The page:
Example 2 A surfacing resin is prepared by mixing 25 parts of an alcohol soluble polyamide Nylon FM-lOl and 10 parts monoorthocryesylglyceryl-ether in a Banbury mixer at 155 C. The product in the form of a tough plastic mass is transferred to the differential hot rolls followed by parts of a soluble fusible melamine-formaldehyde resin (Resin A) and one part of zinc stearate. The mix isthen blended with both rolls operating at150 C. for 8 minutes at which point the melamine resin is substantially completely insolubilized, thereafter the plasticized resin is removed from the rolls in the form of a sheet.
This resin sheet is subdivided to granular form and in this state 110 parts are ball milled with 90 parts of titanium dioxide pigment and 300 parts of a mixture of one part of ethyl alcohol to 3 of water. The resin. and vehicle are blended for 16 hours, at the end of which period a smooth coating paste is obtained.
This paste is applied according to the procedure outlined in the above example to obtain surface laminated panels having excellent appearance, color depth, and gloss and superior resistance to abrasion, heat, steam, and particularly reagents such as alcohol, acid and alkali. It should be noted here that the resultant laminated panels produced have all of the desirable attributes with respect to appearance, color, depth, gloss, superior resistance to abrasion heat and steam and additionally displayed no attack whatever when exposed to alcohol. Furthermore, the laminate showed excellent resistance to acids and alkalis. In determining whether a panelhad resistance to alcohol, the latter was maintained in contact with the surface continuously over 16 hours. If the surface has marred in any way, the panel was considered nonresistant.
' Example 3 parts of melamine-formaldehyde resin (ResinA), 15 parts of crystalline polyamide Nylon FM -l0l (Dupont), 5 parts of cresyl glyceryl ether, and one part of zinc stearate were charged to differential rolls heated at 135 C. (fast roll) and 65 C. (slow roll) and blended for 21 minutes, after which the polymerized plasticized resin was removed therefrom in the form of a sheet.
110 parts of the resin obtained by this process were ball milled with parts of titanium dioxide pigment, 75 parts of ethanol and 225 parts of water. After blending this mixture for 16 hours, a coating paste was obtained which yielded cured surfaces having excellent resistance to reagents, particularly alcohol, and durability as revealed by exposure to dry heat and steam, substantially the same as in the case of the product of Example 2.
Example 4 72.5 parts of a melamine-formaldehyde resin (Resin A) 20 parts of polyvinyl butyral, 7.5 parts of cresyl glyceryl ether, and one part of zinc stearate were charged to differential rolls heated at 130 C. (fast. roll) and 65 C. (slow roll) and blended for 21 minutes, and removed therefrom as a sheet. The sheet was micro pulverized and mixed in the proportion of parts with 90 parts of titanium dioxide pigment. The pigmented resinwas made into a paste according to the procedure and with the vehicle of Example 3. Panels having surface properties comparable to Example 2 were obtained.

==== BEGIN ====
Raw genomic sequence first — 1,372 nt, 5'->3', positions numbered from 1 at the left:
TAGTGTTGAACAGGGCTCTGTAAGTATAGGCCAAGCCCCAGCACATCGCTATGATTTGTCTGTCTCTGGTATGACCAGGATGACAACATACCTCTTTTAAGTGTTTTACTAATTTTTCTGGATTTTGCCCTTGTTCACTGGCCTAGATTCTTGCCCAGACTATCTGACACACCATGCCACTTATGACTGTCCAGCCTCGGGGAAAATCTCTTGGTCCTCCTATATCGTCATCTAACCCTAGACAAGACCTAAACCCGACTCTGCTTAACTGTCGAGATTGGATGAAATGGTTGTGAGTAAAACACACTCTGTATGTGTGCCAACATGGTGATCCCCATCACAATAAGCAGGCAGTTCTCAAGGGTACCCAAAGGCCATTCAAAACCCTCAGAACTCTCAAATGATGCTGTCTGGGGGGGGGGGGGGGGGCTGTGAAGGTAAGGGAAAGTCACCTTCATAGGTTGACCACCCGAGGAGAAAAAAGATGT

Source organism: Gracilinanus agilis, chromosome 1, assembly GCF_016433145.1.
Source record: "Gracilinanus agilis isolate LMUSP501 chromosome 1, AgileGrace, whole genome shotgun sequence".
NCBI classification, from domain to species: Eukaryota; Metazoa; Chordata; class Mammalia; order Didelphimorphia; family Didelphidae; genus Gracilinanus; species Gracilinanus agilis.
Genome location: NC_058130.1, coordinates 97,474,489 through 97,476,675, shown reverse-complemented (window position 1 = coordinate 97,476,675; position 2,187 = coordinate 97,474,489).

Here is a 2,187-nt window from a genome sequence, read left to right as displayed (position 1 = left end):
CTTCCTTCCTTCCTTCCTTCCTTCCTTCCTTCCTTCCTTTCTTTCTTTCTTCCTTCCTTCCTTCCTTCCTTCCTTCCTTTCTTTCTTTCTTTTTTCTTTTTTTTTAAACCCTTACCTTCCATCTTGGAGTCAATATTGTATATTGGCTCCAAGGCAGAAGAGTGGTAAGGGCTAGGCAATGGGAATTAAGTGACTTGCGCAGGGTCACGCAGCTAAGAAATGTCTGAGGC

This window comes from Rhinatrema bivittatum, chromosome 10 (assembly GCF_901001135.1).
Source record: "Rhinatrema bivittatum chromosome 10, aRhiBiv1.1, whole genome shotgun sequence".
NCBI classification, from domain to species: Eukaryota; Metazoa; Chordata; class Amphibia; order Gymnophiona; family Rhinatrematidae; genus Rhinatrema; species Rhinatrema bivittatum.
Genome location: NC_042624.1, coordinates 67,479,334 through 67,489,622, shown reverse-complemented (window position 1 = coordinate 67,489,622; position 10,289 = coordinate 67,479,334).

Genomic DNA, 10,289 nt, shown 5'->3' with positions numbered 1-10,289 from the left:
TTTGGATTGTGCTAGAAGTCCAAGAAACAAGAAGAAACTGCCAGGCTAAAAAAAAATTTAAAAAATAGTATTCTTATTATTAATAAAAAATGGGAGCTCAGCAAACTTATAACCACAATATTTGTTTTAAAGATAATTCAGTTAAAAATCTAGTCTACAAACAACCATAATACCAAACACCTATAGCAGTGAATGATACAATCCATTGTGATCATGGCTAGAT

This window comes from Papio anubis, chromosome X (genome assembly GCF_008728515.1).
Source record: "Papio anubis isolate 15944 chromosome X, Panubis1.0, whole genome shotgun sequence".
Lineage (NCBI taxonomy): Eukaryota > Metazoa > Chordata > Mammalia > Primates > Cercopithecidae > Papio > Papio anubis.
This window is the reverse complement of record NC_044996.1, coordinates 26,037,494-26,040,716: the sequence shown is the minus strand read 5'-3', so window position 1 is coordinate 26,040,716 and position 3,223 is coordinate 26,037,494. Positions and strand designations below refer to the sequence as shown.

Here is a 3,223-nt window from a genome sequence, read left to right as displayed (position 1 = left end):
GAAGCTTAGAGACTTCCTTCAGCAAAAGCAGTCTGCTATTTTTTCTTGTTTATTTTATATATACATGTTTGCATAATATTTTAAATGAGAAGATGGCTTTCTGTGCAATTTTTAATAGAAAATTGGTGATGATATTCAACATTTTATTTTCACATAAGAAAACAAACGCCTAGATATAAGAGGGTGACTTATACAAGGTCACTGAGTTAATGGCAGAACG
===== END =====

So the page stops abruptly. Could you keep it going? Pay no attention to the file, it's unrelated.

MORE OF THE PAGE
Good results were obtained by the above technique with the crystalline polyamicles and polyvinyl acetals, including polyvinyl formal, polyvinyl acetal and polyvinyl butyral. Superior results were obtained, however. with the polyamides and polyvinyl butyral; and, it was ascertained that a minimum of 15% of these materials should be used, and preferably 20% to 25% since optimum durability is obtained in this range without diaz'zstaosi minishing the otherd'esirable properties. One" could; I of course, use larger quantities of'the plasticiief such-asap to-40% by'we'ight based on the total weight'ofresin and plasticizer, particularly wher'ethe property ofpost-formability is desired in the cured laminate.
Plasticizers that have been found to give satisfactory results include the crystalline-linear polyamides of the alcohl-or alcohol-water soluble types maximum water content about 25% having softening points below 165 C. at'atmospheric pressure or below approximately 155 .C. under slight pressure such as 50 1bs./sq. in. derived from interpolymerization of a diamine; a dicarboxylic acid and an aminocarboxylic acid or amide forming derivative. A typical polyamide, for example, maybe prepared by reacting 6 parts hexamethylene di ammonium a'dipate and 3.5'parts caprolactam ora corresponding amount of s-arninocaproic acid under polyarnide forming conditions. More than one diamine or dicarboxylic acid may be used but in each polyamide forming compositionthe diarnine ,and dicarboxylic acid must be in substantially equimolecular proportions. Thus,